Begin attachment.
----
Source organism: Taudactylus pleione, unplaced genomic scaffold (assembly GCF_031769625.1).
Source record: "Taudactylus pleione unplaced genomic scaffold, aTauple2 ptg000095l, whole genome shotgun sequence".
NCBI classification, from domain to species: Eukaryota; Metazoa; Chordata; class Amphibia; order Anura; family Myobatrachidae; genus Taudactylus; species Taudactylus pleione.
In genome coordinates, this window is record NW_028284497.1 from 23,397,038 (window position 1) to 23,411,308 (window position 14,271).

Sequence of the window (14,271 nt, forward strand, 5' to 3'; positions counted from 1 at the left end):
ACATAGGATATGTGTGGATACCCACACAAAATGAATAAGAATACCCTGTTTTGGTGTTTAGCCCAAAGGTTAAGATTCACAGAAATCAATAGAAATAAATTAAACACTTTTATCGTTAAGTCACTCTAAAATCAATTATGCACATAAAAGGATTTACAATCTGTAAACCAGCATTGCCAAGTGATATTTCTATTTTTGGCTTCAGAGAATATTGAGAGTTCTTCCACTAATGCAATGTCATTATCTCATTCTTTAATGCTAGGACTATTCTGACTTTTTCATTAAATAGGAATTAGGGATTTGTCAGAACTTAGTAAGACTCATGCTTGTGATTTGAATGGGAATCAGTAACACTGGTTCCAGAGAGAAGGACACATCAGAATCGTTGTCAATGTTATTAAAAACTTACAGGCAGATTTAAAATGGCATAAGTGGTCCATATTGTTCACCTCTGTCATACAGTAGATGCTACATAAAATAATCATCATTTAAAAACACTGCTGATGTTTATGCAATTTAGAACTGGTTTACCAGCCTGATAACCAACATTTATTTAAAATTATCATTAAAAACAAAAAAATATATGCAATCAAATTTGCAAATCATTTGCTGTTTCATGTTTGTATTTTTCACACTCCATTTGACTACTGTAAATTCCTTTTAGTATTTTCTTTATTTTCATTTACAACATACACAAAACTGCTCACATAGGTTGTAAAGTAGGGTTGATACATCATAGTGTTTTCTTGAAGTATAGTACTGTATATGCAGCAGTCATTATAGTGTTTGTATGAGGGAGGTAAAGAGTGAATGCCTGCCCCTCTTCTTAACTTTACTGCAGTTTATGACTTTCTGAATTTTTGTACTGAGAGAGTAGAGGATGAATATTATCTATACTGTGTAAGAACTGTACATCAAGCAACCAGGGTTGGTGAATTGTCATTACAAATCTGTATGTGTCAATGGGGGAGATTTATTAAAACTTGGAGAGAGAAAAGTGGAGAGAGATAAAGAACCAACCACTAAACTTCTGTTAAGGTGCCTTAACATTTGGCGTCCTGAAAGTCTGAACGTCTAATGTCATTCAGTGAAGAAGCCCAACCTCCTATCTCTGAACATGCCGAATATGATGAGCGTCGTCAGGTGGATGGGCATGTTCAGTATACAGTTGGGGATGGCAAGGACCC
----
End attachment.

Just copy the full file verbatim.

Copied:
Source organism: Taudactylus pleione, unplaced genomic scaffold (assembly GCF_031769625.1).
Source record: "Taudactylus pleione unplaced genomic scaffold, aTauple2 ptg000095l, whole genome shotgun sequence".
NCBI classification, from domain to species: Eukaryota; Metazoa; Chordata; class Amphibia; order Anura; family Myobatrachidae; genus Taudactylus; species Taudactylus pleione.
In genome coordinates, this window is record NW_028284497.1 from 23,397,038 (window position 1) to 23,411,308 (window position 14,271).

Sequence of the window (14,271 nt, forward strand, 5' to 3'; positions counted from 1 at the left end):
ACATAGGATATGTGTGGATACCCACACAAAATGAATAAGAATACCCTGTTTTGGTGTTTAGCCCAAAGGTTAAGATTCACAGAAATCAATAGAAATAAATTAAACACTTTTATCGTTAAGTCACTCTAAAATCAATTATGCACATAAAAGGATTTACAATCTGTAAACCAGCATTGCCAAGTGATATTTCTATTTTTGGCTTCAGAGAATATTGAGAGTTCTTCCACTAATGCAATGTCATTATCTCATTCTTTAATGCTAGGACTATTCTGACTTTTTCATTAAATAGGAATTAGGGATTTGTCAGAACTTAGTAAGACTCATGCTTGTGATTTGAATGGGAATCAGTAACACTGGTTCCAGAGAGAAGGACACATCAGAATCGTTGTCAATGTTATTAAAAACTTACAGGCAGATTTAAAATGGCATAAGTGGTCCATATTGTTCACCTCTGTCATACAGTAGATGCTACATAAAATAATCATCATTTAAAAACACTGCTGATGTTTATGCAATTTAGAACTGGTTTACCAGCCTGATAACCAACATTTATTTAAAATTATCATTAAAAACAAAAAAATATATGCAATCAAATTTGCAAATCATTTGCTGTTTCATGTTTGTATTTTTCACACTCCATTTGACTACTGTAAATTCCTTTTAGTATTTTCTTTATTTTCATTTACAACATACACAAAACTGCTCACATAGGTTGTAAAGTAGGGTTGATACATCATAGTGTTTTCTTGAAGTATAGTACTGTATATGCAGCAGTCATTATAGTGTTTGTATGAGGGAGGTAAAGAGTGAATGCCTGCCCCTCTTCTTAACTTTACTGCAGTTTATGACTTTCTGAATTTTTGTACTGAGAGAGTAGAGGATGAATATTATCTATACTGTGTAAGAACTGTACATCAAGCAACCAGGGTTGGTGAATTGTCATTACAAATCTGTATGTGTCAATGGGGGAGATTTATTAAAACTTGGAGAGAGAAAAGTGGAGAGAGATAAAGAACCAACCACTAAACTTCTGTTAAGGTGCCTTAACATTTGGCGTCCTGAAAGTCTGAACGTCTAATGTCATTCAGTGAAGAAGCCCAACCTCCTATCTCTGAACATGCCGAATATGATGAGCGTCGTCAGGTGGATGGGCATGTTCAGTATACAGTTGGGGATGGCAAGGACCC